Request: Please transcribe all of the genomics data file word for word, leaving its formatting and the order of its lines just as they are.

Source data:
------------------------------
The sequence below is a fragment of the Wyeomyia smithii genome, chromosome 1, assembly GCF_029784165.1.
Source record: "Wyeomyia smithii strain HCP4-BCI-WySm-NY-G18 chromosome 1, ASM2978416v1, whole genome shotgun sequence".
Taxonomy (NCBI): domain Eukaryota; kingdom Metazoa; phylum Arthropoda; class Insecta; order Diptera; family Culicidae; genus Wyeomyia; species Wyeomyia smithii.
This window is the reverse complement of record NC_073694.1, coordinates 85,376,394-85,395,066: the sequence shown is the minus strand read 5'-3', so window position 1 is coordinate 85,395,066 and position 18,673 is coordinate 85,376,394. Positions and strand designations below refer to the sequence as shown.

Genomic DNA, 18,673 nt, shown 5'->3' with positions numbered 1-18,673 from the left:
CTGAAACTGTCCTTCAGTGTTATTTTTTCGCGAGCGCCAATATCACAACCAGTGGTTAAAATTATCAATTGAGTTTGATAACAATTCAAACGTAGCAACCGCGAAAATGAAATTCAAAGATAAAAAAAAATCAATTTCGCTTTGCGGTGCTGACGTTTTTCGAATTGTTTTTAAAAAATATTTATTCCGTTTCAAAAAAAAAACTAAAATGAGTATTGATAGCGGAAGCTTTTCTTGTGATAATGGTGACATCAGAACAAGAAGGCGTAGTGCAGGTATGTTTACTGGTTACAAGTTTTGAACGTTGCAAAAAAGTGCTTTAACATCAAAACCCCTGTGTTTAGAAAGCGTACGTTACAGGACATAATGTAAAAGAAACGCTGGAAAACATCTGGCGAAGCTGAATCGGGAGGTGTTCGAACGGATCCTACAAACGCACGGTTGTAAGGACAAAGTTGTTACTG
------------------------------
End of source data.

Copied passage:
The sequence below is a fragment of the Wyeomyia smithii genome, chromosome 1, assembly GCF_029784165.1.
Source record: "Wyeomyia smithii strain HCP4-BCI-WySm-NY-G18 chromosome 1, ASM2978416v1, whole genome shotgun sequence".
Taxonomy (NCBI): domain Eukaryota; kingdom Metazoa; phylum Arthropoda; class Insecta; order Diptera; family Culicidae; genus Wyeomyia; species Wyeomyia smithii.
This window is the reverse complement of record NC_073694.1, coordinates 85,376,394-85,395,066: the sequence shown is the minus strand read 5'-3', so window position 1 is coordinate 85,395,066 and position 18,673 is coordinate 85,376,394. Positions and strand designations below refer to the sequence as shown.

Genomic DNA, 18,673 nt, shown 5'->3' with positions numbered 1-18,673 from the left:
CTGAAACTGTCCTTCAGTGTTATTTTTTCGCGAGCGCCAATATCACAACCAGTGGTTAAAATTATCAATTGAGTTTGATAACAATTCAAACGTAGCAACCGCGAAAATGAAATTCAAAGATAAAAAAAAATCAATTTCGCTTTGCGGTGCTGACGTTTTTCGAATTGTTTTTAAAAAATATTTATTCCGTTTCAAAAAAAAAACTAAAATGAGTATTGATAGCGGAAGCTTTTCTTGTGATAATGGTGACATCAGAACAAGAAGGCGTAGTGCAGGTATGTTTACTGGTTACAAGTTTTGAACGTTGCAAAAAAGTGCTTTAACATCAAAACCCCTGTGTTTAGAAAGCGTACGTTACAGGACATAATGTAAAAGAAACGCTGGAAAACATCTGGCGAAGCTGAATCGGGAGGTGTTCGAACGGATCCTACAAACGCACGGTTGTAAGGACAAAGTTGTTACTG